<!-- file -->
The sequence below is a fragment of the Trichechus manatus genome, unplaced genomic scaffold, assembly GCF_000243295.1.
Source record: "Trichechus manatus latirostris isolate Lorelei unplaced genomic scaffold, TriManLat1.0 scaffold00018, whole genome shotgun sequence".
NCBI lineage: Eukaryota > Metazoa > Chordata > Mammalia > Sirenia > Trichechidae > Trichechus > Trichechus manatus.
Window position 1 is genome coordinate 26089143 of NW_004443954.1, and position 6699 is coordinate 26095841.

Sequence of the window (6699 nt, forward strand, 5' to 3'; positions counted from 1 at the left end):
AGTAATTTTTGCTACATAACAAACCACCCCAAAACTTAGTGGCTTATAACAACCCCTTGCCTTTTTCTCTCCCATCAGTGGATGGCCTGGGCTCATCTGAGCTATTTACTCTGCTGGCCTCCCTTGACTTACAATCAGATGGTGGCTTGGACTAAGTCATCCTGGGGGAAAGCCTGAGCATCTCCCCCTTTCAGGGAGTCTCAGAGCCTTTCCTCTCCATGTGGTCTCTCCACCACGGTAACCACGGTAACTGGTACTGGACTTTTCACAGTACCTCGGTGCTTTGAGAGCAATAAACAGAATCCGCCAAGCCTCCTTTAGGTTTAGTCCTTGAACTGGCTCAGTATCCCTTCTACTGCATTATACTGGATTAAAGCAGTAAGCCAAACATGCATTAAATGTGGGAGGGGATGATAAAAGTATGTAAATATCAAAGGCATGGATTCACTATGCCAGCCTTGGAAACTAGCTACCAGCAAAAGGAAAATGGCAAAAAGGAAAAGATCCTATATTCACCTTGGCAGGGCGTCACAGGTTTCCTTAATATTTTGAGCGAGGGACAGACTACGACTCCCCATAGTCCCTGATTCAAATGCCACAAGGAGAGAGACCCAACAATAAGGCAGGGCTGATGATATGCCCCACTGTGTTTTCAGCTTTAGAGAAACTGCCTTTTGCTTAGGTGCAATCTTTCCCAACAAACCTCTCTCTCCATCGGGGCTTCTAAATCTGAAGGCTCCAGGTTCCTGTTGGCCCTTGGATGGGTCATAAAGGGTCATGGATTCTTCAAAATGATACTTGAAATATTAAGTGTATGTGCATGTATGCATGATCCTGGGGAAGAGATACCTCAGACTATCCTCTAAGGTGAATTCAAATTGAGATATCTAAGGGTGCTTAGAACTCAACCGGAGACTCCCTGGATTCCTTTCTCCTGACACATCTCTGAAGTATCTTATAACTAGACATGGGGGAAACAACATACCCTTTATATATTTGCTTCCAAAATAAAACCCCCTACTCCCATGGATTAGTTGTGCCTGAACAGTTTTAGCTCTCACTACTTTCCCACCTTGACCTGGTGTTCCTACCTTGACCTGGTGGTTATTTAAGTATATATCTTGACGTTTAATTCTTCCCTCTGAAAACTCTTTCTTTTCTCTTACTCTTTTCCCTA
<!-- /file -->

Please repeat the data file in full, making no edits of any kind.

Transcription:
The sequence below is a fragment of the Trichechus manatus genome, unplaced genomic scaffold, assembly GCF_000243295.1.
Source record: "Trichechus manatus latirostris isolate Lorelei unplaced genomic scaffold, TriManLat1.0 scaffold00018, whole genome shotgun sequence".
NCBI lineage: Eukaryota > Metazoa > Chordata > Mammalia > Sirenia > Trichechidae > Trichechus > Trichechus manatus.
Window position 1 is genome coordinate 26089143 of NW_004443954.1, and position 6699 is coordinate 26095841.

Sequence of the window (6699 nt, forward strand, 5' to 3'; positions counted from 1 at the left end):
AGTAATTTTTGCTACATAACAAACCACCCCAAAACTTAGTGGCTTATAACAACCCCTTGCCTTTTTCTCTCCCATCAGTGGATGGCCTGGGCTCATCTGAGCTATTTACTCTGCTGGCCTCCCTTGACTTACAATCAGATGGTGGCTTGGACTAAGTCATCCTGGGGGAAAGCCTGAGCATCTCCCCCTTTCAGGGAGTCTCAGAGCCTTTCCTCTCCATGTGGTCTCTCCACCACGGTAACCACGGTAACTGGTACTGGACTTTTCACAGTACCTCGGTGCTTTGAGAGCAATAAACAGAATCCGCCAAGCCTCCTTTAGGTTTAGTCCTTGAACTGGCTCAGTATCCCTTCTACTGCATTATACTGGATTAAAGCAGTAAGCCAAACATGCATTAAATGTGGGAGGGGATGATAAAAGTATGTAAATATCAAAGGCATGGATTCACTATGCCAGCCTTGGAAACTAGCTACCAGCAAAAGGAAAATGGCAAAAAGGAAAAGATCCTATATTCACCTTGGCAGGGCGTCACAGGTTTCCTTAATATTTTGAGCGAGGGACAGACTACGACTCCCCATAGTCCCTGATTCAAATGCCACAAGGAGAGAGACCCAACAATAAGGCAGGGCTGATGATATGCCCCACTGTGTTTTCAGCTTTAGAGAAACTGCCTTTTGCTTAGGTGCAATCTTTCCCAACAAACCTCTCTCTCCATCGGGGCTTCTAAATCTGAAGGCTCCAGGTTCCTGTTGGCCCTTGGATGGGTCATAAAGGGTCATGGATTCTTCAAAATGATACTTGAAATATTAAGTGTATGTGCATGTATGCATGATCCTGGGGAAGAGATACCTCAGACTATCCTCTAAGGTGAATTCAAATTGAGATATCTAAGGGTGCTTAGAACTCAACCGGAGACTCCCTGGATTCCTTTCTCCTGACACATCTCTGAAGTATCTTATAACTAGACATGGGGGAAACAACATACCCTTTATATATTTGCTTCCAAAATAAAACCCCCTACTCCCATGGATTAGTTGTGCCTGAACAGTTTTAGCTCTCACTACTTTCCCACCTTGACCTGGTGTTCCTACCTTGACCTGGTGGTTATTTAAGTATATATCTTGACGTTTAATTCTTCCCTCTGAAAACTCTTTCTTTTCTCTTACTCTTTTCCCTA